2.23: Assistance before the Court
3.74: Adding, removing or substituting parties after close of pleadings
14.23: Filing factums – standard appeals
14.64: Failure to meet deadlines

Case Summary

The Applicants, EXP Mining Equipment Rentals Inc. (“EXP”) and Gordon Chaban (“Chaban”) applied to restore their Appeal after it was struck pursuant to Rule 14.23(1) and 14.64(b).

McDonald J.A. noted that the Notice of Appeal was prepared and filed by Chaban on behalf of himself and EXP, though Chaban was not a lawyer and was not a party in the Court of Queens Bench proceedings. At the time of the Application, EXP was represented by counsel. Justice McDonald stated that, while Rule 2.23 allows a non-lawyer to assist a party before the Court with limited support, it does not allow the non-lawyer to breach the Legal Professions Act, RSA 2000 c L-8. His Lordship noted that the Legislature could have allowed the directors of a closely held corporation to represent the corporation, but it did not do so. Justice McDonald held that the Notice of Appeal as it pertained to EXP was not a nullity, but Chaban had no status in the Appeal.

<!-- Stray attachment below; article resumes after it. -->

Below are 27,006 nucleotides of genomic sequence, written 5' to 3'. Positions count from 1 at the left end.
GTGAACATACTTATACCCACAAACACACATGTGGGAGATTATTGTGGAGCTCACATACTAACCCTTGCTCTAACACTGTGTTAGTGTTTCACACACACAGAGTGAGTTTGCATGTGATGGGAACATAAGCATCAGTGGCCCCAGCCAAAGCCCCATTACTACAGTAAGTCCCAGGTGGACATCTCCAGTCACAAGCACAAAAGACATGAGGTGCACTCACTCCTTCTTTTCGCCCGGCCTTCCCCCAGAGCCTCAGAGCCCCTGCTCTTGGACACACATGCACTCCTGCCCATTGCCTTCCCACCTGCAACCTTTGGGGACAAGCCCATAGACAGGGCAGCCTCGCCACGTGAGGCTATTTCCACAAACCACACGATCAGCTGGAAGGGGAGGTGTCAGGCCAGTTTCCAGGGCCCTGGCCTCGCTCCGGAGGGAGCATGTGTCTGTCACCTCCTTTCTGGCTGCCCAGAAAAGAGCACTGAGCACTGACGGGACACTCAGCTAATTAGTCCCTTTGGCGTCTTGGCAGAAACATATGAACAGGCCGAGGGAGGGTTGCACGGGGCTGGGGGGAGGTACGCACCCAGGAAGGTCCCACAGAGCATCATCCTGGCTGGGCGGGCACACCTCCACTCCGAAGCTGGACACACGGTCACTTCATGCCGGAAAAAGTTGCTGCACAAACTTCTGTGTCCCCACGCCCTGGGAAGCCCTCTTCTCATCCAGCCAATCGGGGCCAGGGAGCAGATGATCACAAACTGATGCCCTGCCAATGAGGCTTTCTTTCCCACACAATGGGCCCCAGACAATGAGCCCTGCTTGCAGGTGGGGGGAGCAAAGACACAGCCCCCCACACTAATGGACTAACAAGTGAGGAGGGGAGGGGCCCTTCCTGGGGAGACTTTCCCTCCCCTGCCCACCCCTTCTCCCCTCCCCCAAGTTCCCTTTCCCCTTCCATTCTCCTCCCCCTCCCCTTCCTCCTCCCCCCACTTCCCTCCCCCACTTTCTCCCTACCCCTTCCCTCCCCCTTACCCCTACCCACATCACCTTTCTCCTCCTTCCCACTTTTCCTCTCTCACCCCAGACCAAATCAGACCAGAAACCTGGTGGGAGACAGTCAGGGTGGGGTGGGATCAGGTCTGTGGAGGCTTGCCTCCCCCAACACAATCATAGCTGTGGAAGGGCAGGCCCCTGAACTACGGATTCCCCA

McDonald J. noted that the decision to restore an appeal is discretionary, and reviewed the non-determinative factors a Court considers when deciding whether to restore an appeal, including:

(a) arguable merit to the appeal;

(b) an explanation for the delay or defect that caused the appeal to be taken off the list;

(c) reasonable promptness in moving to cure the defect and have the appeal restored;

(d) whether there was a timely intention to proceed with the appeal; and

(e) lack of prejudice to the respondents (including the length of the delay).

His Lordship concluded that, while EXP met some of the factors, it failed to show that there was arguable merit to the Appeal. As such, the Application to restore the Appeal was dismissed.

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